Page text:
Of course, no adaptation is going to be exactly the same in a new medium as it was in the old. It can’t be. Some elements of the story need to be rearranged to fit how the new medium is consumed. The strongest example of this is the half-hour long cold open of episode three, detailing the history of Crowley and Aziraphale’s relationship. That stuff is sprinkled throughout the book and it works well that way on the page. But a viewer needs all that foundation condensed in one place for them to understand the impact of that relationship in the story the way it’s told on screen. Not only were all those pieces artfully arranged in one big chunk, the show chose the ideal place in the story to insert that chunk, giving the viewer all the information they needed, when they needed it, without interrupting the flow of the story very much.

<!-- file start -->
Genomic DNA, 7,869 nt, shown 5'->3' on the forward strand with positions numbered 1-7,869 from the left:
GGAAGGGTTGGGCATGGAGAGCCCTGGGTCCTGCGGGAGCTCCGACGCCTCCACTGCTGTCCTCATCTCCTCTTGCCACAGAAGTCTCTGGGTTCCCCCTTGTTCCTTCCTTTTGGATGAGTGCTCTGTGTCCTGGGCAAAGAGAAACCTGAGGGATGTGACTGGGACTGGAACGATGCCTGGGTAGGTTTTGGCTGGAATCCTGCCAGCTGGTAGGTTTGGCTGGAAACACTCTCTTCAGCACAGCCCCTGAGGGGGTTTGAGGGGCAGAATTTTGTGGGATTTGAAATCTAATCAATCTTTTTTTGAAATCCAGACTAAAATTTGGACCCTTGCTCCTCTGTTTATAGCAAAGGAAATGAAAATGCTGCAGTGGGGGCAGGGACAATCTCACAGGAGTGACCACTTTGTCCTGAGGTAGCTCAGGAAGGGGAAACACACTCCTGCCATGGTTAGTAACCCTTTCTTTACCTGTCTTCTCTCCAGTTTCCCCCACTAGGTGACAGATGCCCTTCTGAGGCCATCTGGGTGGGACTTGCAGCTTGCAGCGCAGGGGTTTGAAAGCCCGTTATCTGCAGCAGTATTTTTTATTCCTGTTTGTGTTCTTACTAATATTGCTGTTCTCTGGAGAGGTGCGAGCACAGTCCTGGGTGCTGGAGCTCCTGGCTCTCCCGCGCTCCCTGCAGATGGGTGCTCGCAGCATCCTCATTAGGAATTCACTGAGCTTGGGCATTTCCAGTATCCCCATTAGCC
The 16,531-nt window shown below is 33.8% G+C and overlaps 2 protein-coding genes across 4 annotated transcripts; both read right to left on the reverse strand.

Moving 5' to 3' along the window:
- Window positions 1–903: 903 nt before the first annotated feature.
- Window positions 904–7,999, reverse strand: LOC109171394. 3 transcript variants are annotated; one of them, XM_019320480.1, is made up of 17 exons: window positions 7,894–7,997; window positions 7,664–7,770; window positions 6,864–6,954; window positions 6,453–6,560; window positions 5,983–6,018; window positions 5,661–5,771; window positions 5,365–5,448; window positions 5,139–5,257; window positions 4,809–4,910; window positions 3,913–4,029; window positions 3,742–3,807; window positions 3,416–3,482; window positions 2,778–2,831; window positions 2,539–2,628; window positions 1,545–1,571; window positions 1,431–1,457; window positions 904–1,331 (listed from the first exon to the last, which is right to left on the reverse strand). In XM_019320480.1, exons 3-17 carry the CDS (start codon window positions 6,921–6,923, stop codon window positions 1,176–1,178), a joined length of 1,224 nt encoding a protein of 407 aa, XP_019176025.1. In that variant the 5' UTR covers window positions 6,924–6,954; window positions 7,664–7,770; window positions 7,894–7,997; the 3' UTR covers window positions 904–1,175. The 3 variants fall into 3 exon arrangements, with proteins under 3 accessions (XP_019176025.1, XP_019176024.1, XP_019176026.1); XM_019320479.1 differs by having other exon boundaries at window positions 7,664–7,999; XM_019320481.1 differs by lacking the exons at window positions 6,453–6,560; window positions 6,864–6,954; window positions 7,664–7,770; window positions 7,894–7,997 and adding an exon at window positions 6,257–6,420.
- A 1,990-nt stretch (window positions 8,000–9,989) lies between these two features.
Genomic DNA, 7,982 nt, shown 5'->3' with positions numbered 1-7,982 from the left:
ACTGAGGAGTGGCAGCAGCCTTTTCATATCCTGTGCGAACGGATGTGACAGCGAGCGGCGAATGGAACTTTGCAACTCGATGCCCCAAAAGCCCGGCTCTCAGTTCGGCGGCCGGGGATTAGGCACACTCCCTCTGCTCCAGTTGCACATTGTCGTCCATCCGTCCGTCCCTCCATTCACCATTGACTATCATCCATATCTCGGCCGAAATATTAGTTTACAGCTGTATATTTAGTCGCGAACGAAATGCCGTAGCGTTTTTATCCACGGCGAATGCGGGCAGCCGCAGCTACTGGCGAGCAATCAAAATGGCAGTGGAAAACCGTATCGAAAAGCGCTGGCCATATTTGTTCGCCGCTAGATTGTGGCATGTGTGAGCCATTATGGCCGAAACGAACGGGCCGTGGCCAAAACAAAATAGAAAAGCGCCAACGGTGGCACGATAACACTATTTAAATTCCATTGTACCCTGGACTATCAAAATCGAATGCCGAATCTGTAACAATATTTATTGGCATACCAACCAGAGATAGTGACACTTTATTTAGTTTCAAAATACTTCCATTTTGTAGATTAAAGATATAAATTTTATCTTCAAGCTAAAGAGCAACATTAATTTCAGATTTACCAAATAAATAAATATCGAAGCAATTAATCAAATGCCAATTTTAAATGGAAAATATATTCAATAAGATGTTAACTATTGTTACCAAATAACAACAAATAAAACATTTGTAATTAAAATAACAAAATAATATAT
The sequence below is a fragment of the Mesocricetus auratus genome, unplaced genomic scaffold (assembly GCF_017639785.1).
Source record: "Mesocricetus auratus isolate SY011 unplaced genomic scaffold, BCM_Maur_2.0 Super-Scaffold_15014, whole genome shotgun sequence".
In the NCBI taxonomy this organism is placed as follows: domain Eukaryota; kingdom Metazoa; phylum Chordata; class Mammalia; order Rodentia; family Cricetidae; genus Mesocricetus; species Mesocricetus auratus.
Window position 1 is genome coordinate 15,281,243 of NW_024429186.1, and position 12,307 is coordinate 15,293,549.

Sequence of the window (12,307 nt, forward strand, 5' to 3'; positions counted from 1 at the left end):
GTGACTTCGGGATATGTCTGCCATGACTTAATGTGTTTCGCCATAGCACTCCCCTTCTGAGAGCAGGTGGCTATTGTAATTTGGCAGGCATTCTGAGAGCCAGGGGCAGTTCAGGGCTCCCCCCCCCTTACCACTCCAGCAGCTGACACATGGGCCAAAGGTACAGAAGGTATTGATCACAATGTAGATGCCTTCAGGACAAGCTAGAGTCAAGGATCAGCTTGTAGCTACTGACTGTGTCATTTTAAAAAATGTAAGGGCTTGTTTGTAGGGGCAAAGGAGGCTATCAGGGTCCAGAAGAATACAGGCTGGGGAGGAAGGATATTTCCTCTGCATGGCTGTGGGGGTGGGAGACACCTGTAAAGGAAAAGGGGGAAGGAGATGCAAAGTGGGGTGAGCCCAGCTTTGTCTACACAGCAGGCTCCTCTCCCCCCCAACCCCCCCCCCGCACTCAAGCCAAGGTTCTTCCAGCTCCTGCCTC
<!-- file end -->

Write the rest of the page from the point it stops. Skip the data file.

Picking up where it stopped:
In addition to rearranging, other changes were needed. You’d lose a lot of audience if you made the show as long as it would need to be to include every single scene, however tangentially connected to the plot. The omissions of the four bikers of the apocalypse, the rain of fish, the rainforest growing in London, Aziraphale’s extended search for an earthly host, and so many other things were disheartening, but understandable. We’ve only got six hours of screen time and as delightful as those moments were in the book, we got the point without them. It’s the difference between filling a balloon with water and filling a cup. In addition, the book was written more than 30 years ago and there are just some things we don’t say anymore. In 2019, Madame Tracey would not have chosen a caricature of a Native American as her spirit guide; the 9-year-old Colleen O’Leary was a far more appropriate choice. The 2019 Pepper would never let War’s everyday sexism pass without comment as she does in the book. These changes to accommodate the passage of time only improved the story.